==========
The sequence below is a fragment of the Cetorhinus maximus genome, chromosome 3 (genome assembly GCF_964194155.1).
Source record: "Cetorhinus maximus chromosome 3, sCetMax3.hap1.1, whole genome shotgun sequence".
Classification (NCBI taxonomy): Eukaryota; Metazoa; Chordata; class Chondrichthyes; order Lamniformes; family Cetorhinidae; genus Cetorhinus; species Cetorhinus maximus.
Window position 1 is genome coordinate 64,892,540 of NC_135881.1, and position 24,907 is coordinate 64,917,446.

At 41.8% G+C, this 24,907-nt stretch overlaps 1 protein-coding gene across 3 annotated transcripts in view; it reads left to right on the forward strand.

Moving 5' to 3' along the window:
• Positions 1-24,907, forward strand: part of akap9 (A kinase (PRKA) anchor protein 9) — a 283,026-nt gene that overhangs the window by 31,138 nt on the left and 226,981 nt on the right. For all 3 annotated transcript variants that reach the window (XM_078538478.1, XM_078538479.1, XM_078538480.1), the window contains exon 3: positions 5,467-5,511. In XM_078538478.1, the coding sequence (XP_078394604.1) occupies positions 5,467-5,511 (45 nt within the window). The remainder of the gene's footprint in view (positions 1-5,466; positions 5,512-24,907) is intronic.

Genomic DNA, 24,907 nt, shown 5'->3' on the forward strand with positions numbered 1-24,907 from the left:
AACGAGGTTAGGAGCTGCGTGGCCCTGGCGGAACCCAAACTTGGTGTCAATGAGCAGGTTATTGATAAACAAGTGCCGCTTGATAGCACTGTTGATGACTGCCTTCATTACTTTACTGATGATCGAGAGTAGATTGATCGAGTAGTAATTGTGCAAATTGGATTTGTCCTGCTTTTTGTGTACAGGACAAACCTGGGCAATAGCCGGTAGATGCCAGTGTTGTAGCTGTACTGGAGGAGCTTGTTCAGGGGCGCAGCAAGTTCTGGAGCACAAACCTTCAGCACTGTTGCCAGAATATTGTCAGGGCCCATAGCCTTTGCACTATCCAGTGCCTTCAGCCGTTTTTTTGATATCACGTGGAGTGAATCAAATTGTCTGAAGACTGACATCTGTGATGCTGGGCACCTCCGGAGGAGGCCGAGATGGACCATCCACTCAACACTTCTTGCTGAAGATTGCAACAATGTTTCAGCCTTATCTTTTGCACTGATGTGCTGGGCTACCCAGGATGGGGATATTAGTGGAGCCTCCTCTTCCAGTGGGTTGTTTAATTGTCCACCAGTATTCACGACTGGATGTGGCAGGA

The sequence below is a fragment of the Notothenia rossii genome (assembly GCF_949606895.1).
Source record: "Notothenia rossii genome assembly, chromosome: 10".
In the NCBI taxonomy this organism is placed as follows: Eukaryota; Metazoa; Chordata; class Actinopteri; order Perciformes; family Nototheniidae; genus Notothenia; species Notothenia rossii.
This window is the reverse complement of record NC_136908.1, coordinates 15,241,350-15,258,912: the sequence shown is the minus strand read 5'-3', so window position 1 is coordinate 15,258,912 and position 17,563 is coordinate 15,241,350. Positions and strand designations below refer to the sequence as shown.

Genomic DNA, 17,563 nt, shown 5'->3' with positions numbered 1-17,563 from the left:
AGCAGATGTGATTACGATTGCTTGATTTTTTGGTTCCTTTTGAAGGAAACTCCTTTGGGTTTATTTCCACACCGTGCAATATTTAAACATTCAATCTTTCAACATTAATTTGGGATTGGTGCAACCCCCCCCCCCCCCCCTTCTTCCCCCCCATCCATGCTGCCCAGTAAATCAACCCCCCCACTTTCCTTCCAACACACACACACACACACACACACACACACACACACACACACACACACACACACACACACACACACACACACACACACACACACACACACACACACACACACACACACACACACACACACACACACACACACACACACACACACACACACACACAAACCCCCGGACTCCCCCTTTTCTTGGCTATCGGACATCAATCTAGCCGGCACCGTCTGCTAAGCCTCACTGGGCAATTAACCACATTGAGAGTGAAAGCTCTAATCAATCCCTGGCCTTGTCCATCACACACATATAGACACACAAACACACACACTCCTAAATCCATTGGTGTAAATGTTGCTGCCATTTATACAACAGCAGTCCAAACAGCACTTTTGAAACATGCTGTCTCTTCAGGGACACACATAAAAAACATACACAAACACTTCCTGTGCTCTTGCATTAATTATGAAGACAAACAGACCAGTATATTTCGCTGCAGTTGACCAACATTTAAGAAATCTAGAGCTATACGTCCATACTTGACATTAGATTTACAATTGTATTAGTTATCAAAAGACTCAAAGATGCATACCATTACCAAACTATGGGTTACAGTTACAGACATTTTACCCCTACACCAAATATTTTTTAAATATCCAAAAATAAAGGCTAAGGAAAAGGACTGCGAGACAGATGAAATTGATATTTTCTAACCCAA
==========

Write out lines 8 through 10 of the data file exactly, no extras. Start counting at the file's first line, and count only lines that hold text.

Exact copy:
Genomic DNA, 24,907 nt, shown 5'->3' on the forward strand with positions numbered 1-24,907 from the left:
AACGAGGTTAGGAGCTGCGTGGCCCTGGCGGAACCCAAACTTGGTGTCAATGAGCAGGTTATTGATAAACAAGTGCCGCTTGATAGCACTGTTGATGACTGCCTTCATTACTTTACTGATGATCGAGAGTAGATTGATCGAGTAGTAATTGTGCAAATTGGATTTGTCCTGCTTTTTGTGTACAGGACAAACCTGGGCAATAGCCGGTAGATGCCAGTGTTGTAGCTGTACTGGAGGAGCTTGTTCAGGGGCGCAGCAAGTTCTGGAGCACAAACCTTCAGCACTGTTGCCAGAATATTGTCAGGGCCCATAGCCTTTGCACTATCCAGTGCCTTCAGCCGTTTTTTTGATATCACGTGGAGTGAATCAAATTGTCTGAAGACTGACATCTGTGATGCTGGGCACCTCCGGAGGAGGCCGAGATGGACCATCCACTCAACACTTCTTGCTGAAGATTGCAACAATGTTTCAGCCTTATCTTTTGCACTGATGTGCTGGGCTACCCAGGATGGGGATATTAGTGGAGCCTCCTCTTCCAGTGGGTTGTTTAATTGTCCACCAGTATTCACGACTGGATGTGGCAGGA

The sequence below is a fragment of the Notothenia rossii genome (assembly GCF_949606895.1).